**We love Blifferts!

***Projects like these are perfect excuses to buy new tools!

****The sleeves of said t-shirts also work great as babushkas to pin your dogs ears to their head if they happen to injure their ear and create blood splatters worthy of Dexter Morgan all over your bathroom walls.

^It being January, we used our basement. Not the best idea since our hallway smelled like fumes for about a week. Next time we’ll do it in the garage or when it’s warm enough to have windows open.

 

Modern Secretary: a labor of love

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My Lovely Modern Secretary

Ever since I was a little girl, furniture with lots of little hidden drawers and compartments has appealed to me. I attribute that to spending a large portion of my childhood at my grandma’s house. She had many vintage pieces handed down from family members, as well as, pieces my grandfather built from scratch into the house itself.

Growing up I was fascinated by the large blue secretary in her house that served as dresser, desk and book case. I used to love opening the hinged desk to see all the compartments inside for letters and papers…the little drawers filled with stamps and paperclips. I liked watching it close and wondered if anything happened in there when we weren’t looking.

As an adult, secretary desks still appeal to me. I like their functionality and that everything has a place. I am forever battling clutter and am often misplacing things like my stamps or that birthday card I meant to send to a friend. Nick has wandered around enough antique stores with me to know how much I like them, so when he stumbled upon this strange piece in an alley here in Milwaukee, it sparked an idea.

Apologies for the blurry picture.

Apologies for the blurry picture.

We’re not sure what this thing was in it’s past life, but our best guess is a prayer kneeler*. The metal tabs along the inner side of the legs hold the legs in place and look like something was once attached to them. When you pull those tabs up, you can fold the legs in. The metal was exposed at the top as though something had been attached there, as well, and it came with a small light fixture.

Regardless of what it had been, Nick showed it to me and asked if I’d like him to turn it into a secretary for me for my birthday. I was skeptical and said, “sure?”** So using scrap wood he found in our garage, tools he bought and/or borrowed from friends and YouTube videos as his guide, and a few moths later it looked like this!!:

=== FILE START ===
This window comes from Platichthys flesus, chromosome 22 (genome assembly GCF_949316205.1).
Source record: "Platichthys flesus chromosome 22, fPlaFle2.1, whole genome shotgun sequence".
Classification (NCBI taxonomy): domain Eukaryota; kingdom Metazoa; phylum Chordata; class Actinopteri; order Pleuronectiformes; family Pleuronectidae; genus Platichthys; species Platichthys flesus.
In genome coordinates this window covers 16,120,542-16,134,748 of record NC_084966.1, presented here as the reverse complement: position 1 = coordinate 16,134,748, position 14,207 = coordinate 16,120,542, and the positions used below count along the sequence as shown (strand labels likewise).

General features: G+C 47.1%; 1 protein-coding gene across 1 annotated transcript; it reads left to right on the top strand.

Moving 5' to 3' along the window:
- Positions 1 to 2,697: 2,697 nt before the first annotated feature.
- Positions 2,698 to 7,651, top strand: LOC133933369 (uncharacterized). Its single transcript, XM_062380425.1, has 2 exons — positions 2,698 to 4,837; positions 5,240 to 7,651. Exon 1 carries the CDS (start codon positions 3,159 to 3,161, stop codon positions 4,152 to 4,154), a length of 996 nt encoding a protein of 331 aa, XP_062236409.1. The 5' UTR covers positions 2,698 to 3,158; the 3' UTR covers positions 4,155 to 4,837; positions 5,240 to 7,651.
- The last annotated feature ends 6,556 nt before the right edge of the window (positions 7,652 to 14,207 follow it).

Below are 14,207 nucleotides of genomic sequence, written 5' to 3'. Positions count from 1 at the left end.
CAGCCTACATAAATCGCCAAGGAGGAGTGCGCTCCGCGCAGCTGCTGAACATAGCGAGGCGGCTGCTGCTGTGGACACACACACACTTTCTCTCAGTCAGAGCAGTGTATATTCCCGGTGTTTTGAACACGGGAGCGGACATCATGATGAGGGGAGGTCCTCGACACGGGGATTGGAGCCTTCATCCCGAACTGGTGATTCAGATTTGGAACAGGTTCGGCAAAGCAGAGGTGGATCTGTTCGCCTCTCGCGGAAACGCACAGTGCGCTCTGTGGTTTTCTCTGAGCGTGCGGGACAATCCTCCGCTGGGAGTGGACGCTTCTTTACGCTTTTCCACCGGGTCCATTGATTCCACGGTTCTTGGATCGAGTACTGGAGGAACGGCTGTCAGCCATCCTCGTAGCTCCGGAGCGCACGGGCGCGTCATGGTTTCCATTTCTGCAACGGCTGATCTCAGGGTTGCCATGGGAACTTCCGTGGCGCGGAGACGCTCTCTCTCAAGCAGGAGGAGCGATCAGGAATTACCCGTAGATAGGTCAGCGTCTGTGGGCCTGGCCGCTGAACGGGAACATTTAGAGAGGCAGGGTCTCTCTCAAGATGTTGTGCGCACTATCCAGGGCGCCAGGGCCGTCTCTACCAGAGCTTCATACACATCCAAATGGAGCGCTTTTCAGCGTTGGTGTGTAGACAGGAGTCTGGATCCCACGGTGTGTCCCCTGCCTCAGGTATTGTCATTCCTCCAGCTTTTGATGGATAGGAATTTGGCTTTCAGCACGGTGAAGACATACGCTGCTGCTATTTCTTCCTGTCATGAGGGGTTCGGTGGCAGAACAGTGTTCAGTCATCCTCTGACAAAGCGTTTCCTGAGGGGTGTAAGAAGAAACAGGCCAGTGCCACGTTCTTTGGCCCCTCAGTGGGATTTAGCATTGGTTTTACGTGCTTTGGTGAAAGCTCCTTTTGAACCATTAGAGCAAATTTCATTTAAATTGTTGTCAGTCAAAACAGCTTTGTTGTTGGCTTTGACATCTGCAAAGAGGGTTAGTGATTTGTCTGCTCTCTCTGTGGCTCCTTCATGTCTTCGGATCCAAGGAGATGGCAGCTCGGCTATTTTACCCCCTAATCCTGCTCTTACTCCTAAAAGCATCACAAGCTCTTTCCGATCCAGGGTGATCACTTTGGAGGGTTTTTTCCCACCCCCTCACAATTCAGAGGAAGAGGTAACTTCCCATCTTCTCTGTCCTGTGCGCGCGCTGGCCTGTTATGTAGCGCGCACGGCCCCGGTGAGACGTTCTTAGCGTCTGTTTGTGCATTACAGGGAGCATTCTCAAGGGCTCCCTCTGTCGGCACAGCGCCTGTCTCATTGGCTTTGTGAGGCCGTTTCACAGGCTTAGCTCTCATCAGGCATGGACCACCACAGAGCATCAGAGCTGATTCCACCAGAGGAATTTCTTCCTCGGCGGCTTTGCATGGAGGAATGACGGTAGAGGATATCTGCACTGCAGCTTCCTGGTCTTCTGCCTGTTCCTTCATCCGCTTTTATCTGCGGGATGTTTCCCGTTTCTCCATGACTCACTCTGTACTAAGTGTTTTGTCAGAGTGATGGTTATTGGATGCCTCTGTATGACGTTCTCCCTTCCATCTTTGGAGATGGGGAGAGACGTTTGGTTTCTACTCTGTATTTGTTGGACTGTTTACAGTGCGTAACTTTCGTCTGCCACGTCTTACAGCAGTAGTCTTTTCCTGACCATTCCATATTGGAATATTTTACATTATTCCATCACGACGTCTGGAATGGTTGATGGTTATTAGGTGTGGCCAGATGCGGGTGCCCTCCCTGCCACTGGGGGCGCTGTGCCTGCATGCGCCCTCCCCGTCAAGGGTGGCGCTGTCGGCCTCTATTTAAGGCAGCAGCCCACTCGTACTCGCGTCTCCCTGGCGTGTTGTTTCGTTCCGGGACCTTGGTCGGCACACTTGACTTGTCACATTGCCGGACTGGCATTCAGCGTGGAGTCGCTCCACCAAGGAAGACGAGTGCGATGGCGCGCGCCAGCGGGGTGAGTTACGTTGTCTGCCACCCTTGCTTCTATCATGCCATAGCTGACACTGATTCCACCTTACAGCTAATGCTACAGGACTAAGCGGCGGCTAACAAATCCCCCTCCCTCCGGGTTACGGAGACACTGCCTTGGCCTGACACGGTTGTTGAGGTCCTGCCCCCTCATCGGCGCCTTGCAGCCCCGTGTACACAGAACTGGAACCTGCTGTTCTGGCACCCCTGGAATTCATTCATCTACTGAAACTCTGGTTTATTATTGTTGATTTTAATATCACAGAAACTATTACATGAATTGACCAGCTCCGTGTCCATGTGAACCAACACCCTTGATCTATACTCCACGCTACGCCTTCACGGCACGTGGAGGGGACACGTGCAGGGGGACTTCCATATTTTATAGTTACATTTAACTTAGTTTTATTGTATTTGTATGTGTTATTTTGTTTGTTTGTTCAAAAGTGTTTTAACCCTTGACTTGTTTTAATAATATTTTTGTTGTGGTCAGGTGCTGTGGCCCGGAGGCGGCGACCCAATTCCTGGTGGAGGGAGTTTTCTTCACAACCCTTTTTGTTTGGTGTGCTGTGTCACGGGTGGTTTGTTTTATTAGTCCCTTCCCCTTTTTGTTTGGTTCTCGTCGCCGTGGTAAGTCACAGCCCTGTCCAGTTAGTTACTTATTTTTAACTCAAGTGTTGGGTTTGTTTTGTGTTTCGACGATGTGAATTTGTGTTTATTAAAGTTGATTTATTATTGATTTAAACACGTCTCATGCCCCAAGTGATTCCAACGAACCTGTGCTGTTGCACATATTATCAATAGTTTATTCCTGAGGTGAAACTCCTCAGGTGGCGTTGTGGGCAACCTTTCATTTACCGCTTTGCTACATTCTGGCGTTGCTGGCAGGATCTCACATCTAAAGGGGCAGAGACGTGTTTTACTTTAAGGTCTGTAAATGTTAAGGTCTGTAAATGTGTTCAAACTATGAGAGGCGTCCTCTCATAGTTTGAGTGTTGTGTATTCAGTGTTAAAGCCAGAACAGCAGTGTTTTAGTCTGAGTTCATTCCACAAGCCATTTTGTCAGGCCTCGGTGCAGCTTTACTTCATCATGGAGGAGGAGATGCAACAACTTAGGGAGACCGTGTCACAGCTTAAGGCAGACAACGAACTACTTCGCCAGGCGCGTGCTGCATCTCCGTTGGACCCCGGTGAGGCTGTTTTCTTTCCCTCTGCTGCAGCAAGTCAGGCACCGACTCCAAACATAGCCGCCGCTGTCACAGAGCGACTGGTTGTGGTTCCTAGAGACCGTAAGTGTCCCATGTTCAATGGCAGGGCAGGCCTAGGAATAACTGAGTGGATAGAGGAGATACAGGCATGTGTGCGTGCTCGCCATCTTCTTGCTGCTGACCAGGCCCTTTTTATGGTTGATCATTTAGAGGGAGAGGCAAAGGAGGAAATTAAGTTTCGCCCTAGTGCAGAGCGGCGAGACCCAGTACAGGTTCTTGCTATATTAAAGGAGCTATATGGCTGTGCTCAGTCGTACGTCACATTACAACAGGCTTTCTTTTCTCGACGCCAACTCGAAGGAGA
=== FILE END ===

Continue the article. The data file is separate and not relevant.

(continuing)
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After much deliberation and hunting for the perfect drawer pulls; which we found at Farm Girl Antiques, I decided what colors I wanted to stain it and we ended up with the gorgeous desk you see in the first image!

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Now all of my writing materials are organized and I have a lovely place to sit and write/draw. Thanks for the lovely birthday gift, Nick!

I’ll be posting a tutorial on how to stain such a piece for those who are curious soon!

*Other theories sourced from posting a picture to the internet included: cage around ticket kiosk at a theatre, or bank tellers’ cage.

**Who knew? Best to start skeptical and be pleasantly surprised by results.

 

 

 

 

 

 

Upcycling Doors Into Furniture: Step 2 – Table and Couch Assembly

OLYMPUS DIGITAL CAMERAOver the past few weeks, Nick and I have been building furniture from old doors and it all started because of the vintage brown door you see above; which Nick found in an alley a couple of years ago. It’s been living on our back porch ever since, waiting for the perfect project.

As I mentioned in my first post about this project, we acquired a few more doors via Craigslist and decided to turn them into a bench, a couch and an end table.

The first thing we built right after cutting our wood was the end table. I got to use a power drill for the first time and managed to break my first drill bit on the fifth hole (whoops!). Nick hovered while I drilled at first and the experience brought back tension-filled memories of my dad teaching me to drive in his car, so I asked him to give me space and he left me to my own devices. I felt bad about the drill bit, but I replaced it with a two-pack a couple of days later.OLYMPUS DIGITAL CAMERASince we had to wait a couple of days to finish the table, due to a broken drill bit, Nick, re-evaluated how he was going to construct it. He decided to use dowels and wood glue in addition to the joint he put in to make it sturdier.OLYMPUS DIGITAL CAMERAThe joints were made from pieces of scrap wood that were drilled into the insides of the table legs and the underside of the table. They’re what I was working on when I broke the bit.

Here’s Nick gluing the leg in place before attaching it to the joint with some wood screws:OLYMPUS DIGITAL CAMERAAnd here’s the lovely, Ian MacKaynine, posing with the assembled table:OLYMPUS DIGITAL CAMERAThe next thing we worked on was the couch, because we needed a place for the Baran’s to sit when they came to visit us last weekend!